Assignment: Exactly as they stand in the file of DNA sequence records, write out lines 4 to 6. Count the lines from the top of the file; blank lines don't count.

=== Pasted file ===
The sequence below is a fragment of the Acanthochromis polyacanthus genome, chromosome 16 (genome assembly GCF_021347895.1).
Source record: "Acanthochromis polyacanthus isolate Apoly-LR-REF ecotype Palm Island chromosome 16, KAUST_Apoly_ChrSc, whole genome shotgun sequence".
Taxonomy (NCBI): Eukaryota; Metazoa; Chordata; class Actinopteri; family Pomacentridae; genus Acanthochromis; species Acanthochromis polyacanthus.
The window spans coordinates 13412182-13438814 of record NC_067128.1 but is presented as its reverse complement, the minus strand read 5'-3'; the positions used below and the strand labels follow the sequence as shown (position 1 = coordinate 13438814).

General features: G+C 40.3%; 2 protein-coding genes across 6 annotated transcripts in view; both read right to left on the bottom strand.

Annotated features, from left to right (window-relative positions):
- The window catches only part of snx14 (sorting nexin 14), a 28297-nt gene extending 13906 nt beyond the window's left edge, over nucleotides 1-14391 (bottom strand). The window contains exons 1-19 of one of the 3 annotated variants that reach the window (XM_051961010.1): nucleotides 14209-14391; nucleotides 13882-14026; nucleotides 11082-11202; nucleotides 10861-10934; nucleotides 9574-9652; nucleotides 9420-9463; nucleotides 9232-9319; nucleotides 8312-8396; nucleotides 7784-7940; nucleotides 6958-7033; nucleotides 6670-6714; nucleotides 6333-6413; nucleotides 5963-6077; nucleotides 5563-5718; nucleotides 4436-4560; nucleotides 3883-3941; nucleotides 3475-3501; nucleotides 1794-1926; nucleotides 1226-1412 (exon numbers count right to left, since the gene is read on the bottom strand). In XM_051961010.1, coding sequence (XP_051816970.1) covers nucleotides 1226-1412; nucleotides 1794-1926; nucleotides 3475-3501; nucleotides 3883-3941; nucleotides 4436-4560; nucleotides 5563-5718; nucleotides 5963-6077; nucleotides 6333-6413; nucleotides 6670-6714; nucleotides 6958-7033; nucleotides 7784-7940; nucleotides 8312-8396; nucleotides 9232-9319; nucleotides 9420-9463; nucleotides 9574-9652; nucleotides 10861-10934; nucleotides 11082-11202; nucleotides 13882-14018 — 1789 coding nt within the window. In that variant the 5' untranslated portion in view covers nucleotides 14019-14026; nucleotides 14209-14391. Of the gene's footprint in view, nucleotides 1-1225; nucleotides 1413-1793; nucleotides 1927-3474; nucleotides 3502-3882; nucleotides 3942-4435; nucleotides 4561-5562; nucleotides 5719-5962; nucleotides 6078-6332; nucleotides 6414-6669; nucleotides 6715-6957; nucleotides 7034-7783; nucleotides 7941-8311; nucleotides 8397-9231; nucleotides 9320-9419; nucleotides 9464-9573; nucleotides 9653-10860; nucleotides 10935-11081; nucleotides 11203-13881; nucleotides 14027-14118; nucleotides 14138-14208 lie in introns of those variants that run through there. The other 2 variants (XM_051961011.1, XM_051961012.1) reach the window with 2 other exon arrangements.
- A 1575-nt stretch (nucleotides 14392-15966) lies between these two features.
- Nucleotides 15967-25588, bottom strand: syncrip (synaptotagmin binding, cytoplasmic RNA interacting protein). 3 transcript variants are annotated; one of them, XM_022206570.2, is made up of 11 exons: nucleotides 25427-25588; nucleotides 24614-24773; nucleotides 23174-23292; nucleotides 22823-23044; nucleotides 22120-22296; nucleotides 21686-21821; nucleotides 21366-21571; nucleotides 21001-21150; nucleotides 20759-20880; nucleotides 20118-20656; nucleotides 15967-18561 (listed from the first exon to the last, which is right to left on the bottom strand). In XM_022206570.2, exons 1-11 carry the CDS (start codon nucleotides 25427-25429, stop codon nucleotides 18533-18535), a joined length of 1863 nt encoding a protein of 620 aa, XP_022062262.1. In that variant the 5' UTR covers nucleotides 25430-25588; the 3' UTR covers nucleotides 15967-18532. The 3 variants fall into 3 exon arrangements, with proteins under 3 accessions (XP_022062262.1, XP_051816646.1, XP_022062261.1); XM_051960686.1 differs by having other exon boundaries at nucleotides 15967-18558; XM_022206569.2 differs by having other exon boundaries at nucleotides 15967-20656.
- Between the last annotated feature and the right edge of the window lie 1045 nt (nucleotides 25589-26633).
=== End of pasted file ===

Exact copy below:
The window spans coordinates 13412182-13438814 of record NC_067128.1 but is presented as its reverse complement, the minus strand read 5'-3'; the positions used below and the strand labels follow the sequence as shown (position 1 = coordinate 13438814).

General features: G+C 40.3%; 2 protein-coding genes across 6 annotated transcripts in view; both read right to left on the bottom strand.

Annotated features, from left to right (window-relative positions):